Most importantly, the obtaining email address method gives Jason, and you, the opportunity and permission to send more marketing information regarding the prospect’s interest in your art.

Sign Up Sheets Are Cumbersome and Old School.

An easy way to collect addresses for the show is to set up an iPad and let prospects subscribe on the spot. Make it a point to collect as many email addresses as aggressively as possible. Amazon has a wide selection of tabletop and floor stands to hold tablets and secure them. You can entice the deal for them in any number of ways. I suggest keeping your offer art-related to cut down on those only interested in winning free stuff.

Use the Masterpiece Offer to Sell More Art at Shows.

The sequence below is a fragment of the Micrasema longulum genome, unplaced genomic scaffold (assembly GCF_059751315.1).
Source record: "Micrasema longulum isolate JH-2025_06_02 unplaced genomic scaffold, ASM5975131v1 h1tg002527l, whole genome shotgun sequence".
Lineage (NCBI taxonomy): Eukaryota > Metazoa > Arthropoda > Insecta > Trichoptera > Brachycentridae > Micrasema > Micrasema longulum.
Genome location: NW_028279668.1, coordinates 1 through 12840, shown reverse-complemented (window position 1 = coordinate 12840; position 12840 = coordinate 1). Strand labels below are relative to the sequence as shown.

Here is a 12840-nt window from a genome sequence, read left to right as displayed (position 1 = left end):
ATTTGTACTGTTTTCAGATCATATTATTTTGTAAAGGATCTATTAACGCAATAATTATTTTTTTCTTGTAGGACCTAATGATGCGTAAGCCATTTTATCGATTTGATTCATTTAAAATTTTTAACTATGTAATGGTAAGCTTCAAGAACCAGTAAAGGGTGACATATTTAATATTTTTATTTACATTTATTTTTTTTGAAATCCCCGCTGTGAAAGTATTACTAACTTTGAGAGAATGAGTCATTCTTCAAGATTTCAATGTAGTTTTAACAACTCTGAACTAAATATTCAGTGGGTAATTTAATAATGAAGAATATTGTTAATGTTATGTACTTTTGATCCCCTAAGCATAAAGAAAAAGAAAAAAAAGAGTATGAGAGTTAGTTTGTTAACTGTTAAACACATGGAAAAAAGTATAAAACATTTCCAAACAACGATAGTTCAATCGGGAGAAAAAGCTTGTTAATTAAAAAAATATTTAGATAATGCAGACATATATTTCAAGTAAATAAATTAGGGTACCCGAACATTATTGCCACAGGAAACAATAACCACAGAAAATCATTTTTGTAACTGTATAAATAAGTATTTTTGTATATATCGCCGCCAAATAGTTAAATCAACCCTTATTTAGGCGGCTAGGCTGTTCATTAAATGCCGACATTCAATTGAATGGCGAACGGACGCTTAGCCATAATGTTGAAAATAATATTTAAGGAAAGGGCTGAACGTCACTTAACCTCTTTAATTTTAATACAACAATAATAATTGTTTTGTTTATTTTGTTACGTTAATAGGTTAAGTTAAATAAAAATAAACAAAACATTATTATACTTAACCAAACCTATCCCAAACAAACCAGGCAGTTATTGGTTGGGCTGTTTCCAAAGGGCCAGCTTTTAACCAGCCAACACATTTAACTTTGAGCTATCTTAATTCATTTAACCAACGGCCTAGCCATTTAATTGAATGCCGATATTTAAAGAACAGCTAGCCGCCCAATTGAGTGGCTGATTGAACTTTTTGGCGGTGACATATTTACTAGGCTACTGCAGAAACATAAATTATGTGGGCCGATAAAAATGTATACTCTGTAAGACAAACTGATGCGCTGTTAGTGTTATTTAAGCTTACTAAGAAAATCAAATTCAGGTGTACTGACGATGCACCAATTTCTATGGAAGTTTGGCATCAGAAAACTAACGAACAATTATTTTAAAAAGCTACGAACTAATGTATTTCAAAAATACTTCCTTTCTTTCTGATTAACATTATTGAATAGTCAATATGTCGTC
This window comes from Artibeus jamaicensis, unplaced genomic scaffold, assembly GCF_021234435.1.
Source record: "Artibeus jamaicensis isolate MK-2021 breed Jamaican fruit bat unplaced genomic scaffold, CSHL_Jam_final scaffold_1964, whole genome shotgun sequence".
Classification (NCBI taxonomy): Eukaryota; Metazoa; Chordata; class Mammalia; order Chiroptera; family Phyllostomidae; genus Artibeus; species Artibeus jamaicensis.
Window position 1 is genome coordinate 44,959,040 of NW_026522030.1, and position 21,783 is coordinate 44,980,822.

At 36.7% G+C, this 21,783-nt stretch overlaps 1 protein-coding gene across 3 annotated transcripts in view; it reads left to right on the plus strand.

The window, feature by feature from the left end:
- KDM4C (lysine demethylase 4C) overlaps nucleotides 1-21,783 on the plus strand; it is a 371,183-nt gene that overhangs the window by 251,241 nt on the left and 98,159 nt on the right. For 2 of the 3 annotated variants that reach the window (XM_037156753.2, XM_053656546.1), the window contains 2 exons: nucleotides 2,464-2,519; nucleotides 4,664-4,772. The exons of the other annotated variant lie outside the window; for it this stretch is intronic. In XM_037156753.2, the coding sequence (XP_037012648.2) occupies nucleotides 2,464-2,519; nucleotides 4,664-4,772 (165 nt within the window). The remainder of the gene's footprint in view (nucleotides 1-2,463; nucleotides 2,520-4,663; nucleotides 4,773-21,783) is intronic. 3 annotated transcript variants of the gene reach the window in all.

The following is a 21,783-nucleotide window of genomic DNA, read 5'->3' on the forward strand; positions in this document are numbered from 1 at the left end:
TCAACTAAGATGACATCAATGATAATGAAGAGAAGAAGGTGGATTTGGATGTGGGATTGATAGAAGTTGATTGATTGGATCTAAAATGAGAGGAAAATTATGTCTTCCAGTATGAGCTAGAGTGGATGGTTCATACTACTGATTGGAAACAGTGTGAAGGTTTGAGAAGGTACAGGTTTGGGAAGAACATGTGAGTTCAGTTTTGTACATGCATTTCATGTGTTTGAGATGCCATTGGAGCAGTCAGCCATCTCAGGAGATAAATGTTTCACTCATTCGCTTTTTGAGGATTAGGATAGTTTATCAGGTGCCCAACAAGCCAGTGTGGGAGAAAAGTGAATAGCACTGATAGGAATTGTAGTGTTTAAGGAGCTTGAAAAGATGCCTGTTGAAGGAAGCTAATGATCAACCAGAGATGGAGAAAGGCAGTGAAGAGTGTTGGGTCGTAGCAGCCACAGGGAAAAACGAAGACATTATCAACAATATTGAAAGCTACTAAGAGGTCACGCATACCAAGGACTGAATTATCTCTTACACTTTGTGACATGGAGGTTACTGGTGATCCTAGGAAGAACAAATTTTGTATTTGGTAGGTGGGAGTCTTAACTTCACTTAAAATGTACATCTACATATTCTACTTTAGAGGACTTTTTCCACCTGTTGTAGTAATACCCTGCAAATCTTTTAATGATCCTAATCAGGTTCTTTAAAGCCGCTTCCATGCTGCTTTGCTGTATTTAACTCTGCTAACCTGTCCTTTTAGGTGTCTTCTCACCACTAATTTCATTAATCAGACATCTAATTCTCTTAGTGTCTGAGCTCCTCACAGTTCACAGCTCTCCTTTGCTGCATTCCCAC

Every artist should have at least one “Masterpiece.” A work that is often larger and, in general, just noticeably more magnificent than other works on display. If you don’t have one, get busy and make one. The only thing holding you back is you.

Your masterpiece helps you justify the prices of the other artworks you are showing. You always start by introducing your masterpiece to new visitors to your booth. Price it accordingly and proportionally greater than other works on display. This structure psychologically makes all your art more affordable. It automatically raises the top end of your price range.

How to Price Your Art to Make More Money

Read this How to Price Your Art to Make More Money post to learn how Australian artist Olivia Alexander used the “Masterpiece” suggestion and raised her prices, which led to her biggest single sale ever.

I suggest you work up an introductory speech for your “Masterpiece” pitch. Mine might go something like this,